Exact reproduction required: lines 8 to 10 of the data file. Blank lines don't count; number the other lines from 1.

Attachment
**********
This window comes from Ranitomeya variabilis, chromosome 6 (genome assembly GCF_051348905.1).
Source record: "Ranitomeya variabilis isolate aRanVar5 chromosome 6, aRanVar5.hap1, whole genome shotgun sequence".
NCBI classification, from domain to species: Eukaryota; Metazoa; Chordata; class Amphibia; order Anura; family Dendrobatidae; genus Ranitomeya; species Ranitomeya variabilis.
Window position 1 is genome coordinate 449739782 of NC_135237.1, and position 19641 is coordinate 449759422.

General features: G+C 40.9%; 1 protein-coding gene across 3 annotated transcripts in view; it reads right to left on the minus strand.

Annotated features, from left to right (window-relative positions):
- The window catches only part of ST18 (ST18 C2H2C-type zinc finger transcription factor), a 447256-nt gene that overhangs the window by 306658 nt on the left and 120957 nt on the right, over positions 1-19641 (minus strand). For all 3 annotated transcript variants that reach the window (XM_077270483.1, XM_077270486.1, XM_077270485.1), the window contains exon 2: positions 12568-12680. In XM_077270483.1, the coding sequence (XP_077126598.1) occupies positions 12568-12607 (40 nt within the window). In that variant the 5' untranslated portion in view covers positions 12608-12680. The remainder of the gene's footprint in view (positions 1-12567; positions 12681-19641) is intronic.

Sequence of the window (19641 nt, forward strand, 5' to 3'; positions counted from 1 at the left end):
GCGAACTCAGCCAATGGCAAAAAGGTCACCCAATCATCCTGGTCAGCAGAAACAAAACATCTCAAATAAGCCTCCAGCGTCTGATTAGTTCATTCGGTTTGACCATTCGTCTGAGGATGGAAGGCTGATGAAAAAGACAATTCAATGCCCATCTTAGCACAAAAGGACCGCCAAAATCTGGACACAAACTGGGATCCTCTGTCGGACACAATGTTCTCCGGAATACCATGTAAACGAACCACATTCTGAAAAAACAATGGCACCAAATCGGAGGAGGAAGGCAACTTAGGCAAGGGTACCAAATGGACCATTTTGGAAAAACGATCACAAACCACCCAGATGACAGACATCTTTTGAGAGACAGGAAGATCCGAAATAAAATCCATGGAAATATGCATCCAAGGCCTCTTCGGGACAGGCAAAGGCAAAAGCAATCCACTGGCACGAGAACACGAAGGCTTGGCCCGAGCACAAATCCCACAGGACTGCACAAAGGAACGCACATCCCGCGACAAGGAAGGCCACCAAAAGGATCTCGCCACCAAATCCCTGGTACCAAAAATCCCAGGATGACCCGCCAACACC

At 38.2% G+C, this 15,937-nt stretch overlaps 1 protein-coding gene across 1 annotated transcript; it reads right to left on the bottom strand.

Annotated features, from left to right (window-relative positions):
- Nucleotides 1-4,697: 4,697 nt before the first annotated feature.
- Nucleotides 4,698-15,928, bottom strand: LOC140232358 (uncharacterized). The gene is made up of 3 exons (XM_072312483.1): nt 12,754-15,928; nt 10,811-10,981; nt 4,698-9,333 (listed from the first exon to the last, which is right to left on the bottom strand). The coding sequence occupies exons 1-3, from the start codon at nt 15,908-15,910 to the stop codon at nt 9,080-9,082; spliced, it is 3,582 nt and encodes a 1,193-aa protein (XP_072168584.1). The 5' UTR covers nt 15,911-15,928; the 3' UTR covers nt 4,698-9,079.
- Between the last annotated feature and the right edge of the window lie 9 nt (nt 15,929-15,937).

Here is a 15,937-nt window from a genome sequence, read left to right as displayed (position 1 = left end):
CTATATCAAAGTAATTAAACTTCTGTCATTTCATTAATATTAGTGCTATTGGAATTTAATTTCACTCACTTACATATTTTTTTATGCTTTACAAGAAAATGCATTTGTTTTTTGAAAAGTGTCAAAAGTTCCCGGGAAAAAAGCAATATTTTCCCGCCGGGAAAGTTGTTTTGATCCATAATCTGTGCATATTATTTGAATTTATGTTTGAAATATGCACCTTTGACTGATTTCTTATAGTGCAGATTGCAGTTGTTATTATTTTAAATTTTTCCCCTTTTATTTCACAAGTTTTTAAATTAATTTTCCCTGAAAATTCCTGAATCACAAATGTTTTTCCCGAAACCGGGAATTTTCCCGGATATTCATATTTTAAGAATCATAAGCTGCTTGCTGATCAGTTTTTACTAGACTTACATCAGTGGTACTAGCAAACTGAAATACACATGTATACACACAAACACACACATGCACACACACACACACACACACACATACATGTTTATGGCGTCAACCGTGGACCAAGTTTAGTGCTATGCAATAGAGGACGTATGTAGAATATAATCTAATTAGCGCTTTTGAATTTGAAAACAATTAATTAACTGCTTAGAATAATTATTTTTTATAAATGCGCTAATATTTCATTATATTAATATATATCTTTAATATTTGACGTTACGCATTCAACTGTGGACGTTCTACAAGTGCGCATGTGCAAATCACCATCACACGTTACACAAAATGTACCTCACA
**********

Sequence of the window (19641 nt, forward strand, 5' to 3'; positions counted from 1 at the left end):
GCGAACTCAGCCAATGGCAAAAAGGTCACCCAATCATCCTGGTCAGCAGAAACAAAACATCTCAAATAAGCCTCCAGCGTCTGATTAGTTCATTCGGTTTGACCATTCGTCTGAGGATGGAAGGCTGATGAAAAAGACAATTCAATGCCCATCTTAGCACAAAAGGACCGCCAAAATCTGGACACAAACTGGGATCCTCTGTCGGACACAATGTTCTCCGGAATACCATGTAAACGAACCACATTCTGAAAAAACAATGGCACCAAATCGGAGGAGGAAGGCAACTTAGGCAAGGGTACCAAATGGACCATTTTGGAAAAACGATCACAAACCACCCAGATGACAGACATCTTTTGAGAGACAGGAAGATCCGAAATAAAATCCATGGAAATATGCATCCAAGGCCTCTTCGGGACAGGCAAAGGCAAAAGCAATCCACTGGCACGAGAACACGAAGGCTTGGCCCGAGCACAAATCCCACAGGACTGCACAAAGGAACGCACATCCCGCGACAAGGAAGGCCACCAAAAGGATCTCGCCACCAAATCCCTGGTACCAAAAATCCCAGGATGACCCGCCAACACC

At 38.2% G+C, this 15,937-nt stretch overlaps 1 protein-coding gene across 1 annotated transcript; it reads right to left on the bottom strand.